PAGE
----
In its budget proposal, the European Commission wants to increase funds available for research and innovation (80 billion euros) and education (15.2 billion). Around 70.2 billion euros has been assigned to foreign policy and 16 billion euros to the neighborhood policy. The Commission proposed that contributions which member states make to the common budget consist in part of a tax levied on financial transactions and in part of member states’ revenues from the VAT tax, but without an increase in VAT rates. That way the national contributions could be reduced.

Nobody can tell what will remain of the Commission’s proposals after budget negotiations with EU member states, and the negotiations will not be completed until a year from now.

Elżbieta Bieńkowska, Poland’s minister of regional development, said that what the European Commission has published is just a draft budget. “There is a long and winding road ahead of us, spanning three EU presidencies until the end of 2012,” Bieńkowska said. “That is when we the budget will be released in the version we are going to get afterwards.”

Jerzy Kwieciński, an expert on regional development with the Business Centre Club, a Polish business association, says the new draft EU budget for 2014-2020 is a reasonable, responsible and realistic proposal for both the EU and Poland, especially given the present situation in the EU and beyond.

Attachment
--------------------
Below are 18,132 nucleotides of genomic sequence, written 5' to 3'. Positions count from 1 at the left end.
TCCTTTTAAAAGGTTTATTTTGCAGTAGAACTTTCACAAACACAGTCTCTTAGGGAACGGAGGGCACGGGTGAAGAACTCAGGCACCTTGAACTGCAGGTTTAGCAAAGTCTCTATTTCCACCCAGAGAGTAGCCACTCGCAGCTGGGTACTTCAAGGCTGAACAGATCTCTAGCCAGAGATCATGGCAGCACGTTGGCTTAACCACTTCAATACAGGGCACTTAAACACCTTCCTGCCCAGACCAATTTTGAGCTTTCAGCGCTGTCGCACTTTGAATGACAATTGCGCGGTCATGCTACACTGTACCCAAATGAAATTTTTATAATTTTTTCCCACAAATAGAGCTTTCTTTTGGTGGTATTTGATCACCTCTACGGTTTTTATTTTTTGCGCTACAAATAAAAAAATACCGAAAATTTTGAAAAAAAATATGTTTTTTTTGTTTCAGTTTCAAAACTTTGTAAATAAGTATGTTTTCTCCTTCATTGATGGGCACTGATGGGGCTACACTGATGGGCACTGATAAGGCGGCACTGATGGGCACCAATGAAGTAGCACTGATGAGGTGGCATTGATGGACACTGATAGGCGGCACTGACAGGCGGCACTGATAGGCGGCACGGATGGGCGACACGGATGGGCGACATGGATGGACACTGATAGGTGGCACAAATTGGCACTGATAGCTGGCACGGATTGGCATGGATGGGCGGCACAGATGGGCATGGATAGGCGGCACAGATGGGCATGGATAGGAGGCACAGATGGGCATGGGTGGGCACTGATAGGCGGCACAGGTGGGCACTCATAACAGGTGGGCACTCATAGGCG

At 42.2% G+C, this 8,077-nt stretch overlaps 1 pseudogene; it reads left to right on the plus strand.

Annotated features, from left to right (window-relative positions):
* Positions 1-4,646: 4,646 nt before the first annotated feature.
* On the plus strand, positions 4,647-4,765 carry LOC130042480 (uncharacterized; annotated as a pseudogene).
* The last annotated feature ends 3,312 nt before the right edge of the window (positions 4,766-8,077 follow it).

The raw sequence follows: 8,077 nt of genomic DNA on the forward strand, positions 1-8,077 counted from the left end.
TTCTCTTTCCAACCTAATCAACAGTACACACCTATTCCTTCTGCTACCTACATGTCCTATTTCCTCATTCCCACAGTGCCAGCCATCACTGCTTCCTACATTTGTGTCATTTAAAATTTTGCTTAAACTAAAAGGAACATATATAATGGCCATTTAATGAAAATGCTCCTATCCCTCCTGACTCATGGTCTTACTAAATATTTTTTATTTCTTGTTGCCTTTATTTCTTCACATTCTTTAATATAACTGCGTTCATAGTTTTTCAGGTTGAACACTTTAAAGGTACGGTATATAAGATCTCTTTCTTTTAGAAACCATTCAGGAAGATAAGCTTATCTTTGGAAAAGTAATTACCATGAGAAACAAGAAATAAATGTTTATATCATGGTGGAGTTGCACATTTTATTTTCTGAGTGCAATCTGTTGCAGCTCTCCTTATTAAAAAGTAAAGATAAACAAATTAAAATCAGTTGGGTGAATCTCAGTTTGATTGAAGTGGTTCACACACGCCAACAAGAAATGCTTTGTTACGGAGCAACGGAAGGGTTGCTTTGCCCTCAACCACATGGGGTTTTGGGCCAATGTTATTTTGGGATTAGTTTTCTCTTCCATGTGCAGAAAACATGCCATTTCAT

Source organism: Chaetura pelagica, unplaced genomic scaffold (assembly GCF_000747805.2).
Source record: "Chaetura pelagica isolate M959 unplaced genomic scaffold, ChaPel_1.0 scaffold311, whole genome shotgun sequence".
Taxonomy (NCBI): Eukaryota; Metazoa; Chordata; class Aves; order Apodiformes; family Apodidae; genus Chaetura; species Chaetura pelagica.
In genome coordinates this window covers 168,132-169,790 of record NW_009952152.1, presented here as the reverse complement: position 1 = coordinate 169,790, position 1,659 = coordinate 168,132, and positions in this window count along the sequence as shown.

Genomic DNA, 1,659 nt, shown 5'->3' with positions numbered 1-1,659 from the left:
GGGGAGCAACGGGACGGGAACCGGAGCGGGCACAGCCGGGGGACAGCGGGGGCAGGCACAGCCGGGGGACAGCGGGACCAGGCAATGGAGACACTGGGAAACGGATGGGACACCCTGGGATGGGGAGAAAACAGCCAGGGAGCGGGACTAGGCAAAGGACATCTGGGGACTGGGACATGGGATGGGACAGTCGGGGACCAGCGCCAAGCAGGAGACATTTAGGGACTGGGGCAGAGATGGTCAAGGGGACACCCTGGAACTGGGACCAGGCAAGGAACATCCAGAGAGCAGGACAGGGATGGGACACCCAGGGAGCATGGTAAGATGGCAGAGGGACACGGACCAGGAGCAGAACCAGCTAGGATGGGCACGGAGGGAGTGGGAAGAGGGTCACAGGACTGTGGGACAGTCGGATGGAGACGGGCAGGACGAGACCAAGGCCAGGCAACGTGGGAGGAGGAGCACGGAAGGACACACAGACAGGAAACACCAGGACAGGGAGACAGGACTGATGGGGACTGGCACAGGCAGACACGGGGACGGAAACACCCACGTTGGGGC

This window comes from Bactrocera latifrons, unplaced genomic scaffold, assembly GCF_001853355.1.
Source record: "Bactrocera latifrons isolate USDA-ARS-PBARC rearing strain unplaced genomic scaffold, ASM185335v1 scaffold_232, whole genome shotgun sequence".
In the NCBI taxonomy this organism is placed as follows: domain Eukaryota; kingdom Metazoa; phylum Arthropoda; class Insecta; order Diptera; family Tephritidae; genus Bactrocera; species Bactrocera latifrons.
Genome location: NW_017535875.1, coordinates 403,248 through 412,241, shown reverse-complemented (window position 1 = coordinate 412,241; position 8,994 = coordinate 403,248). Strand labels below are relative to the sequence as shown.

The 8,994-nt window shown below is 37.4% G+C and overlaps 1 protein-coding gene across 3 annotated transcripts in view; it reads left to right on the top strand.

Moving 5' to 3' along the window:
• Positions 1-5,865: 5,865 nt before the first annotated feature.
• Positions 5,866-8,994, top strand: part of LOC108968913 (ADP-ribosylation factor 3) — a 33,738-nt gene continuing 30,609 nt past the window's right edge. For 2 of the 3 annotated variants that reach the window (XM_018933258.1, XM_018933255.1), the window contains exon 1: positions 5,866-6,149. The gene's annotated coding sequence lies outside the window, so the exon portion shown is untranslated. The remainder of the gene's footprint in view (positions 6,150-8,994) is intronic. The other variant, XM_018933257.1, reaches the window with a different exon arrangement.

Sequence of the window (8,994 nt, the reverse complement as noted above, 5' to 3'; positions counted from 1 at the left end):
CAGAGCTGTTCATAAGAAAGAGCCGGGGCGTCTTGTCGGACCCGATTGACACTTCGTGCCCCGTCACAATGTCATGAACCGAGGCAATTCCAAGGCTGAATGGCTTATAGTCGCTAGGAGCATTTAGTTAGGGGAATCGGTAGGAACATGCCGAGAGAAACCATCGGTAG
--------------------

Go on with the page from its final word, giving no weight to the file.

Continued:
“Poland is mostly interested in the cohesion policy, as structural funds have clearly helped Poland change and develop,” Kwieciński said. “Almost one-fifth of the funds are being transferred to Poland at present. We will remain the largest beneficiary of the cohesion policy and that is good news for Poland, as in the coming years we will still need EU support to continue modernizing the country and improving its competitiveness.”

The proposed budget is likely to be amended after negotiations and so it will be important to Poland to make sure that the final version is as close as possible to the one proposed by the European Commission, Kwieciński said. He added that Poland should back the European Commission and stand up for the budget as currently proposed.

“Realistically speaking, we can expect that the budget will be supported by new member states and Greece, Portugal and Spain,” Kwieciński said. “These countries have been utilizing EU funds the most. On the other hand, Britain, the Netherlands and Germany will probably be the staunchest opponents of the proposal.”

Britain and the Netherlands have previously demanded that the new EU budget be downsized radically. Sweden, Denmark, France, Austria and Finland are likely to negotiate for the budget to be frozen. Given the crisis in the eurozone and the urge to seek savings, these are bound to be tough budget negotiations.